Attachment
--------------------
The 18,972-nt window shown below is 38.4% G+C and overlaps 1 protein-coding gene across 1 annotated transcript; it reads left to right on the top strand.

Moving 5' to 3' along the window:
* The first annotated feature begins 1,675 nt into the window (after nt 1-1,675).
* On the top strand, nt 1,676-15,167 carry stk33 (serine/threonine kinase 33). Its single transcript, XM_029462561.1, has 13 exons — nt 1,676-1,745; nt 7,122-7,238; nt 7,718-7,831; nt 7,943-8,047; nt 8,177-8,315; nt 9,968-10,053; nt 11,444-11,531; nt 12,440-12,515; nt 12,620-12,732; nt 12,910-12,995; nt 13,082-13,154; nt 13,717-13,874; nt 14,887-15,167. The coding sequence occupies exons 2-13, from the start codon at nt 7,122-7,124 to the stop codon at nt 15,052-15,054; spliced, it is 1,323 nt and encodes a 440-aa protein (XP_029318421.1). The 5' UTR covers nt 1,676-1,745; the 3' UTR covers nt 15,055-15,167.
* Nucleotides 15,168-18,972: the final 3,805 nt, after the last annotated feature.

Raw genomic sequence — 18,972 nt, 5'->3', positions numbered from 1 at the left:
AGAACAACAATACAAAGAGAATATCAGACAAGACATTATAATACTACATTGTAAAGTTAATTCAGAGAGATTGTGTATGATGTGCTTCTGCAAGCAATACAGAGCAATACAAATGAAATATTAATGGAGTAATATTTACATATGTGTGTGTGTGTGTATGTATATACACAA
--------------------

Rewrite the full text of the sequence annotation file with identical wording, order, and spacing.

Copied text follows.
The 18,972-nt window shown below is 38.4% G+C and overlaps 1 protein-coding gene across 1 annotated transcript; it reads left to right on the top strand.

Moving 5' to 3' along the window:
* The first annotated feature begins 1,675 nt into the window (after nt 1-1,675).
* On the top strand, nt 1,676-15,167 carry stk33 (serine/threonine kinase 33). Its single transcript, XM_029462561.1, has 13 exons — nt 1,676-1,745; nt 7,122-7,238; nt 7,718-7,831; nt 7,943-8,047; nt 8,177-8,315; nt 9,968-10,053; nt 11,444-11,531; nt 12,440-12,515; nt 12,620-12,732; nt 12,910-12,995; nt 13,082-13,154; nt 13,717-13,874; nt 14,887-15,167. The coding sequence occupies exons 2-13, from the start codon at nt 7,122-7,124 to the stop codon at nt 15,052-15,054; spliced, it is 1,323 nt and encodes a 440-aa protein (XP_029318421.1). The 5' UTR covers nt 1,676-1,745; the 3' UTR covers nt 15,055-15,167.
* Nucleotides 15,168-18,972: the final 3,805 nt, after the last annotated feature.

Raw genomic sequence — 18,972 nt, 5'->3', positions numbered from 1 at the left:
AGAACAACAATACAAAGAGAATATCAGACAAGACATTATAATACTACATTGTAAAGTTAATTCAGAGAGATTGTGTATGATGTGCTTCTGCAAGCAATACAGAGCAATACAAATGAAATATTAATGGAGTAATATTTACATATGTGTGTGTGTGTGTATGTATATACACAA